Through two days of competition, it’s looking like the shallow grass bite is the deal in the Toyota Series Southwestern Division event on Sam Rayburn. Leading the way, Blake Schroeder had tallied a pair of 18-pound bags from shallow grass, and the pros behind him aren’t slacking on the grass game either. Heading into the final day, it’s going to be a true shootout for the win, with a Texas-sized kicker a bite away for everyone in the field.
2. Aaron Johnson – Shreveport, La. – 36 – 0 (10)
Holding steady in second, Aaron Johnson says he caught about 15 keepers on the day and did it almost entirely around grass.
“The wind helped the bite in some places, but it moved a lot of boats into the areas I was fishing,” says Johnson. “There were some stretches I wasn’t able to get on. But that’s just the way it goes, what Mother Nature gives, Mother Nature also taketh away.”
Johnson isn’t doing anything super special, but he’s got a half dozen good areas and knows what he’s looking for.
“I’m throwing a moving bait, just trying to get a reaction bite,” says Johnson. “Mostly around clumpy grass, not really walls of grass. Some of it is on flats, and some are break lines.”
Just 3 ounces off the lead, Johnson is very in the hunt.
“Today I had two that were probably 4-pound class that I didn’t get to the boat, but that’s going to happen,” says Johnson. “You’ve just got to roll with it and keep on firing. I feel pretty good, I’m just going to go fishing. I’m grateful to be able to do this and have two good days on a lake I really enjoy fishing.”
3. Nick LeBrun – Bossier City, La. – 34 – 4 (10)
Making a big move up the board on day two, Nick LeBrun is back in his element after a tough sophomore season on the Tackle Warehouse Pro Circuit.
“It felt good, I needed this,” says LeBrun. “It was a tougher year for sure, I got checks in the first two, and then the wheels fell off. It felt good to make good decisions today.”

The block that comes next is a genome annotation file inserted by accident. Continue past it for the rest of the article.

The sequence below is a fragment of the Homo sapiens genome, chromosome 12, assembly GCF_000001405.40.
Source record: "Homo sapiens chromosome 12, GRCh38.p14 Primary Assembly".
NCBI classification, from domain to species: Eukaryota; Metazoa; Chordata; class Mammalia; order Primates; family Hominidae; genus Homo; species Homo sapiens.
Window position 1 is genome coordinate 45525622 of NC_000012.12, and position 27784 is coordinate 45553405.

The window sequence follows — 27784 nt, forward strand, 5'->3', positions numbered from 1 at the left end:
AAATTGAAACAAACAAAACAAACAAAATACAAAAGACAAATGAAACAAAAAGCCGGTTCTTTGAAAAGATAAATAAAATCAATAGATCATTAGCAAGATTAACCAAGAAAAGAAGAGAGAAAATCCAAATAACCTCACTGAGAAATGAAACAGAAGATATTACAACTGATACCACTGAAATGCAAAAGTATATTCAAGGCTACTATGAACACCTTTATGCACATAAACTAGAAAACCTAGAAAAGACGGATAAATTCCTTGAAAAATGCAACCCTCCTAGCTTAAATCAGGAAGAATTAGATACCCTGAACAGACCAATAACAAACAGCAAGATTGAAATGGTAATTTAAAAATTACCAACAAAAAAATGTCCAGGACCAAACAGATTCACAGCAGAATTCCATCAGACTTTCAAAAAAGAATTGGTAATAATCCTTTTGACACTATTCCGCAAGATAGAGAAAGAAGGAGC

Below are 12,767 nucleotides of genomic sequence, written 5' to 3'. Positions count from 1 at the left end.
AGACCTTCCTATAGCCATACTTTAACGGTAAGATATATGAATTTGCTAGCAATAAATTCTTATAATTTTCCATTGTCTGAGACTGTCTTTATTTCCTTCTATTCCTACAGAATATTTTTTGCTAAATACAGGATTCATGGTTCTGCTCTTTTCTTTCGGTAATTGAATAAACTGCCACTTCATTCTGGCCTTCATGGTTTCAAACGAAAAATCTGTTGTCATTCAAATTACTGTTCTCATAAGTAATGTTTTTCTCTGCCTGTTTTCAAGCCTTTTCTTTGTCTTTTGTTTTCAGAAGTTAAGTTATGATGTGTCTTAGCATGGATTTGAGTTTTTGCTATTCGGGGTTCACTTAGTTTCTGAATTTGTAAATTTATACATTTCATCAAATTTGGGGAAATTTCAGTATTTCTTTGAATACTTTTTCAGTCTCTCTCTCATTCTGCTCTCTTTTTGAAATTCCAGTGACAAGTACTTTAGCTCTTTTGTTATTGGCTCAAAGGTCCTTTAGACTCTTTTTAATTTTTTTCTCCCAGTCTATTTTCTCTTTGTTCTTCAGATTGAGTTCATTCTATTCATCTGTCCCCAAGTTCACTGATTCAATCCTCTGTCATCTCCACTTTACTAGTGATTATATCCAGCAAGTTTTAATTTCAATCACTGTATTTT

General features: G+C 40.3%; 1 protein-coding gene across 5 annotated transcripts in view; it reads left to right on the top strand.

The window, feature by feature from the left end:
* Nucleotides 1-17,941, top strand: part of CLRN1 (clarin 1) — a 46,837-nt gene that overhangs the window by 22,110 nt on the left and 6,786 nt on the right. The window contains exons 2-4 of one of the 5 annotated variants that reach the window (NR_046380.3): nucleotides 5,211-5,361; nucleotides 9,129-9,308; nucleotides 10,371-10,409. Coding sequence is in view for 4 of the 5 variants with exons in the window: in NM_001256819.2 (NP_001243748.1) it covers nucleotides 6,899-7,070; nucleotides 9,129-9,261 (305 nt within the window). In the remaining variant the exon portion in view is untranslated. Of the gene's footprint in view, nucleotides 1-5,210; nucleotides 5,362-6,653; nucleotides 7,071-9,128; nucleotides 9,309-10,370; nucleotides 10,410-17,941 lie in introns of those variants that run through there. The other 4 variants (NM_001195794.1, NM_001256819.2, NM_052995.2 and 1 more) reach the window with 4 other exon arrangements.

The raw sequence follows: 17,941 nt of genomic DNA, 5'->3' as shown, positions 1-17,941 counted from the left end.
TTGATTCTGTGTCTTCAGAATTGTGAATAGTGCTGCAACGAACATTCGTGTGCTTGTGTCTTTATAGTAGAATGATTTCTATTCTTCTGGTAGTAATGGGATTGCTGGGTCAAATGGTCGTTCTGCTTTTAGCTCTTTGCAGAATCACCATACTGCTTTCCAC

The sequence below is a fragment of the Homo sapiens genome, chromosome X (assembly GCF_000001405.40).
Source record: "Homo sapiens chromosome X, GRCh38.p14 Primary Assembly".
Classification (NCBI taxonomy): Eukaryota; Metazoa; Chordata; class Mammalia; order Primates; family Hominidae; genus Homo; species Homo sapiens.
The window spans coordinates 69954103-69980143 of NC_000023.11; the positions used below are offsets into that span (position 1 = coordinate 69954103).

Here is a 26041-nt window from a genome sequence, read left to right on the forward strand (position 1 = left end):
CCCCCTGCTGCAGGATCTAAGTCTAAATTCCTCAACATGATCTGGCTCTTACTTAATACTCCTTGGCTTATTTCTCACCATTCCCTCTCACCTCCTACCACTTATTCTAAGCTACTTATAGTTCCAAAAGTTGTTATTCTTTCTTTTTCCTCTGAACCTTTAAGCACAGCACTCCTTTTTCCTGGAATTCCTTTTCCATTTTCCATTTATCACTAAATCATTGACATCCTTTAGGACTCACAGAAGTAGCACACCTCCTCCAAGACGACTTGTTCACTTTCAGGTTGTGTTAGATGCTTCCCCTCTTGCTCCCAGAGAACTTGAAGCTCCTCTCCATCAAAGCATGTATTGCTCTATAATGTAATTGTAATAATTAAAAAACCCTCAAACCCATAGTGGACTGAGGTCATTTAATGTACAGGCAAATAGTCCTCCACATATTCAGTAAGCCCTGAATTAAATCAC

Fishing pretty shallow grass on day one, a key fish caught by co-angler Todd Childs helped point LeBrun in the right direction for day two.
“Yesterday my co-angler caught a 7-9 behind me, and it was a fish I would not have caught,” says LeBrun. “It revealed to me that the areas I’m fishing, there are fish coming in there. So, I kept that in mind today, and I tried to fish for fish coming in, instead of just fishing for resident fish shallow.”
Putting a 6-pounder and more than 10 keepers in the boat today, LeBrun thinks he’s started to tap into the fall migration, and he’s happy to not be messing with deep stuff.
“I had found some fish offshore, but I can’t get them to bite,” says LeBrun. “I don’t care how good a brush pile looks, if you can’t get bit, the tournament is not based on your screenshots.”
4. Chris McCall – Palmer, Texas – 34 – 2 (10)
Dropping one place on day two, Chris McCall was impacted by the windy conditions today and never got to mix in deep fish as he did on day one.
“It was a little harder today, the wind took away a lot of places where I wanted to fish,” says McCall, who has won two Series events on Rayburn. “I want wind, but I don’t want a lot of wind. I had to go to some more sheltered places today. I stayed shallow today, there’s wasn’t a way to get out there today. If it gets right, I’ve got a couple brush piles I’d like to hit, but otherwise I want to stay shallow.”
Catching most of his fish in less than 5 to 6 feet today, McCall has been sticking with moving baits and burned another 28 gallons of gas today, despite the windier conditions. Going into the final day, he’s absolutely one of the most concerning names for those ahead of him.
“It feels good,” says McCall of his success. “There are a few really good fishermen on Rayburn that stumbled this week. Being that I haven’t lived here in four years, it feels good to be in the running.”
5. Stephen Johnston – Hemphill, Texas – 32 – 13 (10)
Seemingly always in the running in Texas, Stephen Johnston has rode big bites harder than anyone else in the top five so far.
“I just gambled, I finished fourth in the first one over at Toledo Bend, and in Oklahoma, at Fort Gibson, when the hurricane went though, I had to go back to the house,” says Johnston. “There was no way for me to make the Championship, so I put my head down and tried to swing for the fence and see what I could do.”
Swinging big, Johnston has been mixing it up between offshore and shallow fish.
“I got real lucky yesterday and caught a 6-pounder shallow at 2 o’clock and culled out a 14-incher. In the first hour today I caught that 7-pounder. Other than that, it’s a grind. The big deal here is the pressure, Sam Rayburn is one of the top fisheries in the country, but the pressure just makes it hard.”
Leaning on a Strike King 6XD and a worm out deep, Johnston did what a lot of other anglers avoided today.
“There’s a lot of fish schooling, and there’s a lot of suspended fish, and with those big waves, a lot of times it will push those big balls of shad up onto the flats,” says Johnston. “I was only 10 feet deep, but I was 100 yards away from the grass when I caught that big one this morning.”
Going into tomorrow, one more big bite could set him up really well for a run at his second Toyota Series title.